Sunday, 25 March 2018

Children of violence!

Ian Jack was writing in yesterday’s Guardian about having been belted at school, commenting that he felt at the time that it was unfair but wondered now whether it really did him, and presumably all the other young Scots any harm. Hmmm!

In Scotland they called it the “tawse”. In the school where I began my teaching career it was referred to as the strap. Here’s some info:

“In 1972, according to logs kept by teachers, the belt was used about 30,000 times on an Edinburgh school population of 80,000, and 494 girls aged between five and 11 were among the 4,201 schoolchildren belted in the spring term of 1973.”

So a short(ish) piece of leather was used to punish children as young as five and people accepted this as normal. Some places used a plimsoll. I remember primary school teachers who used to smack legs. Others, especially the head teacher used a cane. But I never saw anyone use a strap/belt/tawse until I worked in secondary in the early seventies.

When I started teaching in the early 1970s corporal punishment was still the norm. I was not allowed to strap because young teacher had to go through a probationary period before being given permission to do so. At the end of my probationary period I was offered that permission and turned it down. I also stopped sending disruptive pupils to the head of year as I knew he would strap the boys and his deputy would strap the girls. (Male teachers were not allowed to strap girls so female teachers did so - well, some of them!) My rationale was that if I was not prepared to administer corporal punishment it would be hypocritical to send pupils to someone else who would do it on my behalf. I worked on finding ways of making my pupils interested enough in my lessons to behave themselves most of the time.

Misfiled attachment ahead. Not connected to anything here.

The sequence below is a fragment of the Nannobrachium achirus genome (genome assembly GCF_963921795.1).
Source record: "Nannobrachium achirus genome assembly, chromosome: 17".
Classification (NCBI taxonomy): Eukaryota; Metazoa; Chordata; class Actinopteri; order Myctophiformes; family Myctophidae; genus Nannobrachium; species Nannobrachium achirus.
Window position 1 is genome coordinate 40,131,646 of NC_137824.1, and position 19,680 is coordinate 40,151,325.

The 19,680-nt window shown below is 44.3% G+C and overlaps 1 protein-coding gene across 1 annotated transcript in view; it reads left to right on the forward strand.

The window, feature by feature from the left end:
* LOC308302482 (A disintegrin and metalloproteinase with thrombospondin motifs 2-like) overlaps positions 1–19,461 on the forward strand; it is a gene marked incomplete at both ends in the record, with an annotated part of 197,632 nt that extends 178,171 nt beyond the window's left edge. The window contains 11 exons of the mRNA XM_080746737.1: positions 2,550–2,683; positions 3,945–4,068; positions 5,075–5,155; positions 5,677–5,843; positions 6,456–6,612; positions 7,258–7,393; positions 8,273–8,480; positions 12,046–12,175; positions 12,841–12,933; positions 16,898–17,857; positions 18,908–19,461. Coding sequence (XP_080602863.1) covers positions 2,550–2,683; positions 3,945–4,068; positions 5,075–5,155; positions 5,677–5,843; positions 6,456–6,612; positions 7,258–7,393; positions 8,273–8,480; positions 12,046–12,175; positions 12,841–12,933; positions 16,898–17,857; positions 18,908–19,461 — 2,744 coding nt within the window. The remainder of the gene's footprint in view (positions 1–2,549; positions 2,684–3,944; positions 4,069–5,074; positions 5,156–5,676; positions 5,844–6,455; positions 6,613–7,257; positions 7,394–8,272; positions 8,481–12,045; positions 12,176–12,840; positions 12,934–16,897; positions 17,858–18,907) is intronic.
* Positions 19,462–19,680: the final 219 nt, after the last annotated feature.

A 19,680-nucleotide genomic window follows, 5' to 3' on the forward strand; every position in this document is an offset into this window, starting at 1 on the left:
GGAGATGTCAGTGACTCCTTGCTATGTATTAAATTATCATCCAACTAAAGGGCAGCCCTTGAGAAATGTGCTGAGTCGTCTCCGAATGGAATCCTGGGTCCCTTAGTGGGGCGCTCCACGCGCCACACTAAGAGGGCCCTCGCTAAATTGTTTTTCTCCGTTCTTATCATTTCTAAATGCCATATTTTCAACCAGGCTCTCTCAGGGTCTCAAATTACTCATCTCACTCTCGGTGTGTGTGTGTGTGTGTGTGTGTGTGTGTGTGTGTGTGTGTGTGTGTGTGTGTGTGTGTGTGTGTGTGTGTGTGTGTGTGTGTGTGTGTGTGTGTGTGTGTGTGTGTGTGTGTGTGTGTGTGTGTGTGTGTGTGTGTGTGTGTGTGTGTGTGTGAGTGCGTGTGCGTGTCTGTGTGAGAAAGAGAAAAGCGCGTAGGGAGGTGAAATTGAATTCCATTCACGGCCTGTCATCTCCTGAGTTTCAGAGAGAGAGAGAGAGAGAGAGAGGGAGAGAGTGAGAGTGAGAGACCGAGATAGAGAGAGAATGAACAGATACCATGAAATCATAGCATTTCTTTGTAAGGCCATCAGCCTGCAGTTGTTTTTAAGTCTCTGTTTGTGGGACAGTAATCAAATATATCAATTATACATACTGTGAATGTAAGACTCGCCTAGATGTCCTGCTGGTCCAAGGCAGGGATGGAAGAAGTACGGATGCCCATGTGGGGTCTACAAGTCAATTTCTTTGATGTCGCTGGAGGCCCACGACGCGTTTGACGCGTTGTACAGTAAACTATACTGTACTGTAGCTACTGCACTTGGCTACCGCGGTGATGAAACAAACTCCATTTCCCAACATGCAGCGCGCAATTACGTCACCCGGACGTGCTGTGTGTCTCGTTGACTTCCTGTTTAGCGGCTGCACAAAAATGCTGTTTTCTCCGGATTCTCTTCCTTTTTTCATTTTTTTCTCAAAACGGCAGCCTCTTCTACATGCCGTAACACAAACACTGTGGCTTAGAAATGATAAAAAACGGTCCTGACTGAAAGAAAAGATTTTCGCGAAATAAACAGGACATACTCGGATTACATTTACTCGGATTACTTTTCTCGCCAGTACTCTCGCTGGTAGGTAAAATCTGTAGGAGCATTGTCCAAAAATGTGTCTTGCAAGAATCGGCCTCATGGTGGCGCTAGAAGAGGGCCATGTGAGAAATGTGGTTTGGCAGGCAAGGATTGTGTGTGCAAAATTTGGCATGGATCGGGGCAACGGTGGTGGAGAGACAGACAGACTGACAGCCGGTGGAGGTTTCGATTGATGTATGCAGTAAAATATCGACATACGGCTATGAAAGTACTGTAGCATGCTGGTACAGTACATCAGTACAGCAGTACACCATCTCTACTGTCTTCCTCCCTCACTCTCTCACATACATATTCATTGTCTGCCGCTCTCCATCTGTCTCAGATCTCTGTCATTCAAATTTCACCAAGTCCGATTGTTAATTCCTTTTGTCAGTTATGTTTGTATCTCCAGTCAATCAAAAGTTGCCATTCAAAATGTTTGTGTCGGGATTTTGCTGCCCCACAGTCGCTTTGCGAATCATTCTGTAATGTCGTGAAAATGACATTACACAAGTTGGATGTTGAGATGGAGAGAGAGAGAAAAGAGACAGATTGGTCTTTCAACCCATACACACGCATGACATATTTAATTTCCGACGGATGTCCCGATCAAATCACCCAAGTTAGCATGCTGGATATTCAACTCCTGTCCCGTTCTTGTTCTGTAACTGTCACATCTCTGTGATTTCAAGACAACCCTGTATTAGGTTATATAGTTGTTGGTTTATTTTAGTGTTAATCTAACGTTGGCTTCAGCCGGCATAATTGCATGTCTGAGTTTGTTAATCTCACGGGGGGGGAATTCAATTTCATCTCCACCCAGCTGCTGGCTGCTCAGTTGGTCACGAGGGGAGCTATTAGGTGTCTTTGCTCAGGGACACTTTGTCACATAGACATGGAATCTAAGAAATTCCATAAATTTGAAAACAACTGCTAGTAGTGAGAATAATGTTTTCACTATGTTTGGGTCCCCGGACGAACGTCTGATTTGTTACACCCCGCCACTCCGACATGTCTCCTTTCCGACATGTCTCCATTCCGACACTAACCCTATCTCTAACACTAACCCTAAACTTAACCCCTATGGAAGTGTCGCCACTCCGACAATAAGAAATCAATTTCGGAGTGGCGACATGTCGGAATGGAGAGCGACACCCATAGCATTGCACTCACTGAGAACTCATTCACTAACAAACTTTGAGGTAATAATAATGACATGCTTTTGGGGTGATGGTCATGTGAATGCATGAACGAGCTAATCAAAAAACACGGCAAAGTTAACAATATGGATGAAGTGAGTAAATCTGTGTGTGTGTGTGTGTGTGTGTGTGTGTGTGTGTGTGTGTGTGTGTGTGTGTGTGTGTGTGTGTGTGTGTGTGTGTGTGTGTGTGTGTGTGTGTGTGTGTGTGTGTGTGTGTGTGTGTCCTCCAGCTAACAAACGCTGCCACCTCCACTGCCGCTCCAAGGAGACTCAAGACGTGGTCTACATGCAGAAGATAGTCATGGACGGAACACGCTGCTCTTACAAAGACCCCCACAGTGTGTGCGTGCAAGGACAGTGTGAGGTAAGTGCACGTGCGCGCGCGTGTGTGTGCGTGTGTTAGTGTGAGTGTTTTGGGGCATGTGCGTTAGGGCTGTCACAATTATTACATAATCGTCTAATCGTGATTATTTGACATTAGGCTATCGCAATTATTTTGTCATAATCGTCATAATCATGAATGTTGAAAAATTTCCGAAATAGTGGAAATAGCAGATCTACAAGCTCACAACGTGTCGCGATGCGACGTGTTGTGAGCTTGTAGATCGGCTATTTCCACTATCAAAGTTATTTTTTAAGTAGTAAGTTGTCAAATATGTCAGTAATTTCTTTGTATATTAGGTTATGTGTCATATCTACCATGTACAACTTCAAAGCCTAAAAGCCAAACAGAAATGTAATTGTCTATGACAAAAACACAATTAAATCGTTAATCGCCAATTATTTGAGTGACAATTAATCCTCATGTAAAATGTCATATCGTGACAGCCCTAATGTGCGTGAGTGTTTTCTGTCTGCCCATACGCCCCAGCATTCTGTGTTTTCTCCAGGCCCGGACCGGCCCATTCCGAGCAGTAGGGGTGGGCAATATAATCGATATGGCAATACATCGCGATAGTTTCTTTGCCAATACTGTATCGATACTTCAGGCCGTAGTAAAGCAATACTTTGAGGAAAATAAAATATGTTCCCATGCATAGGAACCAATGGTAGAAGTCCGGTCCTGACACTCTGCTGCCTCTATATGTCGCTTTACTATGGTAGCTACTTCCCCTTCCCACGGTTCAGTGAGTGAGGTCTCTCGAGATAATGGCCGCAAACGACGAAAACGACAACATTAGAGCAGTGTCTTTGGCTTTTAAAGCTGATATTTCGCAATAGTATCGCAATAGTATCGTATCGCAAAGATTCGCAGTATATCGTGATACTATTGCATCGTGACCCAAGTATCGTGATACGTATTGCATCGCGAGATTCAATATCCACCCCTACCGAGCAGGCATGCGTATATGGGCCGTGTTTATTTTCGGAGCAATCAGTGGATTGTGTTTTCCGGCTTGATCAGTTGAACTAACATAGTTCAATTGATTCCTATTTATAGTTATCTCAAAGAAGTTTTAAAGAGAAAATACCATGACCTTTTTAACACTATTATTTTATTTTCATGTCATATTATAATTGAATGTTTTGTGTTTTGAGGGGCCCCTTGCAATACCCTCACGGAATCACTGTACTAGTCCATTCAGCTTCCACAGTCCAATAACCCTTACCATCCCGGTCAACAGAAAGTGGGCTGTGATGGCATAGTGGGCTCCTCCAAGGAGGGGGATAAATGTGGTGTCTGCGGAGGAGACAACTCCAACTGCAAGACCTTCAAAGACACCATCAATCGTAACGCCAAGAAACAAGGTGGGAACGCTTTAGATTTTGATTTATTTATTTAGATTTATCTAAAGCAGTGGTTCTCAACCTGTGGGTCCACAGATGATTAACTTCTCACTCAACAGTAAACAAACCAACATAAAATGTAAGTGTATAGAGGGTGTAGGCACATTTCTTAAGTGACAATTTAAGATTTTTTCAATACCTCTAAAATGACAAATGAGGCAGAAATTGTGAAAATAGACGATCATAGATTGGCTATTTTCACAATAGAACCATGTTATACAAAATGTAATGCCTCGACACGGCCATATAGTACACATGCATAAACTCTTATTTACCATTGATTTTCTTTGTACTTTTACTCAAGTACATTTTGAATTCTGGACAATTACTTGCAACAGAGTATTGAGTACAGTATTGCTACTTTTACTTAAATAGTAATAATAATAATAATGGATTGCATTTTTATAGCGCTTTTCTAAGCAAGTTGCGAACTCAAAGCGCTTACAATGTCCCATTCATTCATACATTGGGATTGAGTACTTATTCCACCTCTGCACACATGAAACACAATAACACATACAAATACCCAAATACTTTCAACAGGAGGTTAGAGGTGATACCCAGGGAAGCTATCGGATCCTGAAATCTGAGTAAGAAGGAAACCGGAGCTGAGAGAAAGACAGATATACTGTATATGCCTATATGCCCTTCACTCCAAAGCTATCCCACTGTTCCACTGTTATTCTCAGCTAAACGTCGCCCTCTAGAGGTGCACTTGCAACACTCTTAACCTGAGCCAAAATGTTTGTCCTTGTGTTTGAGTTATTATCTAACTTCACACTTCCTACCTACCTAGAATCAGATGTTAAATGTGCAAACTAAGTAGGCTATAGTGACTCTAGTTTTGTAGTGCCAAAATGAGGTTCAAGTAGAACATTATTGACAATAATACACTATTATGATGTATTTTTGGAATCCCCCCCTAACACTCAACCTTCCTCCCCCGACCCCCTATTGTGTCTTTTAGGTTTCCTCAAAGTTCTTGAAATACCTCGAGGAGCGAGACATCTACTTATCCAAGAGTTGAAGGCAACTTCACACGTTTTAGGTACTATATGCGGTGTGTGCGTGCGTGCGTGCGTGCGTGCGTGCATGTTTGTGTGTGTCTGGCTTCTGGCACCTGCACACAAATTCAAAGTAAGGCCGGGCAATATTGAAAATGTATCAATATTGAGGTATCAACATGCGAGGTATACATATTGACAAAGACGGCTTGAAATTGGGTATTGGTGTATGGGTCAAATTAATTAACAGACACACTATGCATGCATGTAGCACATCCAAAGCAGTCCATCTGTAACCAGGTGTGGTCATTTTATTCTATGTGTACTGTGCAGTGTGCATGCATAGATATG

I watched on more than one occasion as one of the female deputy heads of year practised her technique in the staffroom. She would make a chalk cross on the edge of a table and whack it with her strap. If the chalk cross transferred to the strap she had hit hard enough. She took a peculiar delight in showing off her skill, convincing me that she was a show-off as well as a bully.

Because that is what I still believe: people who inflict corporal punishment on children are bullies. What is more, they encourage bullying. For they persuade children to believe that might is right, that the one who hits hardest is the best and that it’s perfectly all right to use your superior strength to make others do what they don’t want to do.

So when Mr Jack wonders if being belted did him and his contemporaries any harm, my answer is that it almost certainly did!

Two more things on education this weekend. A teacher has just received an award for being the best teacher in the world does things like having her students clothes washed on the school premises, making sure they have breakfast, learning enough of the multiple languages used by her pupils so that she could greet them in their own tongue and when teaching art appreciation using works from their own countries of origin. I bet Mr Gove and his like would love her!!!

And then there are the teachers in the Marjory Stoneman Douglas High School who saved their pupils by disobeying the directive to keep their classroom doors locked during a shooting and, by doing so, saved a fair few young lives.

“They were told to keep their doors locked during lessons and, during an active shooter crisis, to lock the door immediately and not open it”.

Imagine having to explain that to your class when you have “active shooter drill”. Imagine working in a situation where you need to be prepared for an “active shooter crisis”!

As one of the teachers, who did in the event shield his pupils with his own body, commented, this was not a choice he should have had to make. “This is going to sound kind of bad, but ... the school kids are mine, and I’m very, very protective of them, but I like me too. And nowhere did it say, when I signed up to be teacher, that, ‘Oh, yeah, by the way, in case of an attacker, you’re going to have to shield all the kids with your body.’”

There have been huge demonstrations in the USA asking for reform to the gun control laws. Maybe things will change.

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